With Philadelphia, Florida, Ottawa and the New York Islanders all losing Thursday night, the Tampa Bay Lightning had a golden opportunity to gain even more ground in the playoff chase when they hosted the Toronto Maple Leafs at AMALIE Arena.
Instead, the Lightning fell victim to a host of issues and turned in one of their poorer performances of the season in a 5-0 shellacking at the hands of the Leafs.
The result temporarily pushes the Lightning out of a playoff spot, but the damage could have been far worse. With the aforementioned teams all losing, the Bolts are only one point back of the Maple Leafs for the final wild card in the East and five points behind Boston for third place in the Atlantic.
The Lightning will try to erase the memory of Thursday's blowout loss and get back to winning ways when they host the Washington Capitals on Saturday.
But before completely forgetting about the Toronto loss, let's examine why the Bolts were so soundly beaten in 3 Things we learned from getting shut out by the Leafs.
Video: Cooper on Bolts 5-0 loss to TOR
1. OUT OF SYNC
Blame it on the schedule, which had the Lightning playing their fourth game in six days.
Or maybe a flight delay getting out of Ottawa that had the Lightning arriving back in Tampa at 5 a.m. Wednesday morning was at fault.
Don't forget too, Toronto was coming off an embarrassing 7-2 loss in Florida on Tuesday and was certainly out to prove that result was a fluke.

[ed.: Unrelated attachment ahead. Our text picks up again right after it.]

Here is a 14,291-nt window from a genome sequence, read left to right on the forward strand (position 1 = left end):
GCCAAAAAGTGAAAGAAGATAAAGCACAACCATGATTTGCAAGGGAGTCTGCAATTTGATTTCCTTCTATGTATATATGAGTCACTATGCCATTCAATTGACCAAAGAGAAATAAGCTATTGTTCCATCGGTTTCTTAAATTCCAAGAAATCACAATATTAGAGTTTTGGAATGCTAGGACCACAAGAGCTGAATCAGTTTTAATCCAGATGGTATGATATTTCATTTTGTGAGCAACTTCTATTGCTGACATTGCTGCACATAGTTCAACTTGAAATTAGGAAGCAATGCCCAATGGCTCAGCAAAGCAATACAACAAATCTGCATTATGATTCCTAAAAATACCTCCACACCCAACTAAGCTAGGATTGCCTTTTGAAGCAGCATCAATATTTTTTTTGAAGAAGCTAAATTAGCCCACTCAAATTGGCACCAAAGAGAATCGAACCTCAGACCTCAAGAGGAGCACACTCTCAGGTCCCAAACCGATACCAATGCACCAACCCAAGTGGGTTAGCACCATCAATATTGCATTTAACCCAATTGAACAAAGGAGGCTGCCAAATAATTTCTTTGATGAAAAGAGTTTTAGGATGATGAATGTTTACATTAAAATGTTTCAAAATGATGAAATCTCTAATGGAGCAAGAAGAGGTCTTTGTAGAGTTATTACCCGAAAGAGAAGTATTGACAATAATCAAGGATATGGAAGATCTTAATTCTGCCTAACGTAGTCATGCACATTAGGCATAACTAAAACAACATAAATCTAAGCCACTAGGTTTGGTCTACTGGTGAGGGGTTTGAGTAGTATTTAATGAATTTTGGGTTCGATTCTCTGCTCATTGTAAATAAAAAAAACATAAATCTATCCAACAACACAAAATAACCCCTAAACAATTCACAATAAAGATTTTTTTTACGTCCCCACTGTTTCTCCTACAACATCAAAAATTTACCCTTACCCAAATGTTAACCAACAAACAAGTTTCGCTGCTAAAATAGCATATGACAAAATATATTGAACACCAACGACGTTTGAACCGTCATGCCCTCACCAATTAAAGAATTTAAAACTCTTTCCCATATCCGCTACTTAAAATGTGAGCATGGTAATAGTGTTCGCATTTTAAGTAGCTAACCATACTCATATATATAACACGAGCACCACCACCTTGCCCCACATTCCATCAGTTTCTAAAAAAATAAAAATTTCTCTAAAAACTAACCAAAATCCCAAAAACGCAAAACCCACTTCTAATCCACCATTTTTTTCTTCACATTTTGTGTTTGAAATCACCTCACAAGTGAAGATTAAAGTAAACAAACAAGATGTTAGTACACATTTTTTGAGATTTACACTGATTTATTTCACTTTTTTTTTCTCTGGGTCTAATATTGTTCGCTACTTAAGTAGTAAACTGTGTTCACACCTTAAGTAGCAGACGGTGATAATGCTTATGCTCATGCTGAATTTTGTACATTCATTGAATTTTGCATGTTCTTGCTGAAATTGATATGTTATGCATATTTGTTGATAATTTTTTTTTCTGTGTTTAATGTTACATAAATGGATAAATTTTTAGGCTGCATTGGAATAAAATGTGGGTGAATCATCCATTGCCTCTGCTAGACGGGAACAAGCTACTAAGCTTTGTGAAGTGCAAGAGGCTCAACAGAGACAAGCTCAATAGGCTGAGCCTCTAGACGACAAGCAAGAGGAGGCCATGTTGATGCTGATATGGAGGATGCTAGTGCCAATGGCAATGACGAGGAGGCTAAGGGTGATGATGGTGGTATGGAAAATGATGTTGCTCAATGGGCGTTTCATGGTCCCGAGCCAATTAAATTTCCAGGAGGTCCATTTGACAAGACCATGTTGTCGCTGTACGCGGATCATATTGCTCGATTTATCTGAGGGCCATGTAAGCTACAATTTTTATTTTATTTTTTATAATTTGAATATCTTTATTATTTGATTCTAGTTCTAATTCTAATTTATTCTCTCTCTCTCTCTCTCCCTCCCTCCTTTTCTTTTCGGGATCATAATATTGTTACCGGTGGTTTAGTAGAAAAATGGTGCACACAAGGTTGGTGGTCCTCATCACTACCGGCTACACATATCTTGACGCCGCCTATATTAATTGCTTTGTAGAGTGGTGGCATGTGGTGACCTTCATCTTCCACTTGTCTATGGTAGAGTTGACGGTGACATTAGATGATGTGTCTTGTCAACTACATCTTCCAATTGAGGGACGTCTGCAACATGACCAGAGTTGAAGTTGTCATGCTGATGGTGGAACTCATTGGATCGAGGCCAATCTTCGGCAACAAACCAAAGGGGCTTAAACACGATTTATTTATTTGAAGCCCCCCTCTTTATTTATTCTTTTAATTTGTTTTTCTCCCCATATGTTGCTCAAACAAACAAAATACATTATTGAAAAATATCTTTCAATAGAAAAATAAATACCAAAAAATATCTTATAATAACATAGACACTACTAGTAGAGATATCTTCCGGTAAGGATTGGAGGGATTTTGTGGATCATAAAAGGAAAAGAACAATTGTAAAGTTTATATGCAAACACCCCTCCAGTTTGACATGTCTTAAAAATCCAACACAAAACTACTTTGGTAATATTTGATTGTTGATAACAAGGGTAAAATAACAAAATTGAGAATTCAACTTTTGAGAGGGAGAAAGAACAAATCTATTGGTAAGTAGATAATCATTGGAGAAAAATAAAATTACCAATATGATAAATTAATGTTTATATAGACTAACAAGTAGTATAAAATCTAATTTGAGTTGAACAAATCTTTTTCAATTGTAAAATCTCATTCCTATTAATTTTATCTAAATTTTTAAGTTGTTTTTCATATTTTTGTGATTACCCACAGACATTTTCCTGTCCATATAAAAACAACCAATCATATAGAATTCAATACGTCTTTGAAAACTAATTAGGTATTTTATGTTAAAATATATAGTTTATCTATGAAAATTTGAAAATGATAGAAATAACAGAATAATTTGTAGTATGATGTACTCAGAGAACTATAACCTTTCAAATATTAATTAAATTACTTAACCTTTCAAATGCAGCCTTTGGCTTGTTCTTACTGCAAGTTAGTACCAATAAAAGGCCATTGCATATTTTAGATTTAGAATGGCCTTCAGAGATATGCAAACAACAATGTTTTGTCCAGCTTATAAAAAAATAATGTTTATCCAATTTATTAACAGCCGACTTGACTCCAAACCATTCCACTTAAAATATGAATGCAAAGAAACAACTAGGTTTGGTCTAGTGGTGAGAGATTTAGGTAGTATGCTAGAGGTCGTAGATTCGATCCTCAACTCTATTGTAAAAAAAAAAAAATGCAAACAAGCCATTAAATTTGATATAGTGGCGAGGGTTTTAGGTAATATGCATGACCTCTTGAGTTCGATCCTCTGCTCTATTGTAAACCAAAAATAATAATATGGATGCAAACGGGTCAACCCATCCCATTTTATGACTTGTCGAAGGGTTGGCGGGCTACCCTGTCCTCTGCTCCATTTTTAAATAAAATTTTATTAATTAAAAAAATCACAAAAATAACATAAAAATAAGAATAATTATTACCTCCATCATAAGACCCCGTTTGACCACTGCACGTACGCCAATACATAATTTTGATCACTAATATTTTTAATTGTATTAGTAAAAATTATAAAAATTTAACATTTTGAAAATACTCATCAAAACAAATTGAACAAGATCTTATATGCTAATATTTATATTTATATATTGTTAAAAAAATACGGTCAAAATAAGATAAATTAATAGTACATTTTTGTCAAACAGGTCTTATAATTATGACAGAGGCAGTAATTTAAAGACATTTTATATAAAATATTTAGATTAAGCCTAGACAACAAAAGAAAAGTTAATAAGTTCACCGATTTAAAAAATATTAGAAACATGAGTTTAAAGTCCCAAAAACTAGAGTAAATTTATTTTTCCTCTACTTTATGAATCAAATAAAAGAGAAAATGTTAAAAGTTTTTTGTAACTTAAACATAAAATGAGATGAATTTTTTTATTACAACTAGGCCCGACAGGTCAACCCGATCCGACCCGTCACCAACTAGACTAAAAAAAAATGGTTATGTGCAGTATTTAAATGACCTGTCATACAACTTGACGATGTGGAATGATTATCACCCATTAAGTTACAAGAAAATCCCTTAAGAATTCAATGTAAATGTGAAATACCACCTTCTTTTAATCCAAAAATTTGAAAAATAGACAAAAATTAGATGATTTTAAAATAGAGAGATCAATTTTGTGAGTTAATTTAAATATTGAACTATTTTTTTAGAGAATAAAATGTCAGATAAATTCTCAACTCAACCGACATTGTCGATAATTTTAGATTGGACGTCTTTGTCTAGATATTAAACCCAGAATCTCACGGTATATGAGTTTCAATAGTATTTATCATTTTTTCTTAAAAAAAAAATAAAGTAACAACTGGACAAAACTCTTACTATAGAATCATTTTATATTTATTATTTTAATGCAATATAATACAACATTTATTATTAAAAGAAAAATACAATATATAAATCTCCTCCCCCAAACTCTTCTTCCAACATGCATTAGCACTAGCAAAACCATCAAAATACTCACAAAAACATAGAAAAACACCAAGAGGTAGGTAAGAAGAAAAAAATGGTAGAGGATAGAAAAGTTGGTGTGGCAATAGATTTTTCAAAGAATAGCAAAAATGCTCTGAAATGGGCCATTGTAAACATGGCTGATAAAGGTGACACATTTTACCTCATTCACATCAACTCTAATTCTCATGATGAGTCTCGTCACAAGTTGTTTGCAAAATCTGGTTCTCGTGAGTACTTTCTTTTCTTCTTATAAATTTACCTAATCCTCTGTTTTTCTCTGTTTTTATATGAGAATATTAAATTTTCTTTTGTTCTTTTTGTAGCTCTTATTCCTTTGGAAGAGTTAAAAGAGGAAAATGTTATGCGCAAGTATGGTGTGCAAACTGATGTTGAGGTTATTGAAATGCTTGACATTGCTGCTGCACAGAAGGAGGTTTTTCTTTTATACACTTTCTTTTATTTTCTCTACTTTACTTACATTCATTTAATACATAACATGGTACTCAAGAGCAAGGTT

Maybe it was a little bit of all three.
Whatever the case, the Lightning just did not look like the same team that had won four in a row and earned points in 15 of its last 17 entering Thursday's divisional contest against Toronto.
"We had a full day yesterday to kind of recover," Tampa Bay forward Alex Killorn. "We got in late, but we're not going to use that as an excuse. I think for parts of the game, I don't think we were outmatched at all. I think they played well. We'll give them credit. They didn't do great against Florida. They came out determined and those battles in front of the net, it didn't seem like we came out to compete in those instances and it ends up hurting us in the end."
Andrei Vasilevskiy allowed four goals on 15 shots and was pulled in the second period. The defense didn't clean up in front of the net and allowed a number of rebound opportunities for the Leafs. And, offensively, when the Lightning were able to set up a good scoring chance, the shot was either scuffed or missed the target.
Nothing, it seemed, went the Bolts' way.
"We were in all alone a few times and just didn't even get shots off," Bolts head coach Jon Cooper said. "Pucks are rolling on us, probably maybe a product of trying too hard. Maybe a little frustration set in, but we had some good looks. We had a heck of a lot more better looks than I think that they did. We didn't give them a ton of scoring chances, just every one they had went in the net. It was a product of us just not defending. We were just too far away from our net. We weren't men down low."
Video: Stralman on Bolts not making excuses
2. SPECIAL TEAMS LETDOWN
Tampa Bay's special teams units were a major contributor to the Lightning's four-game win streak entering the Toronto contest.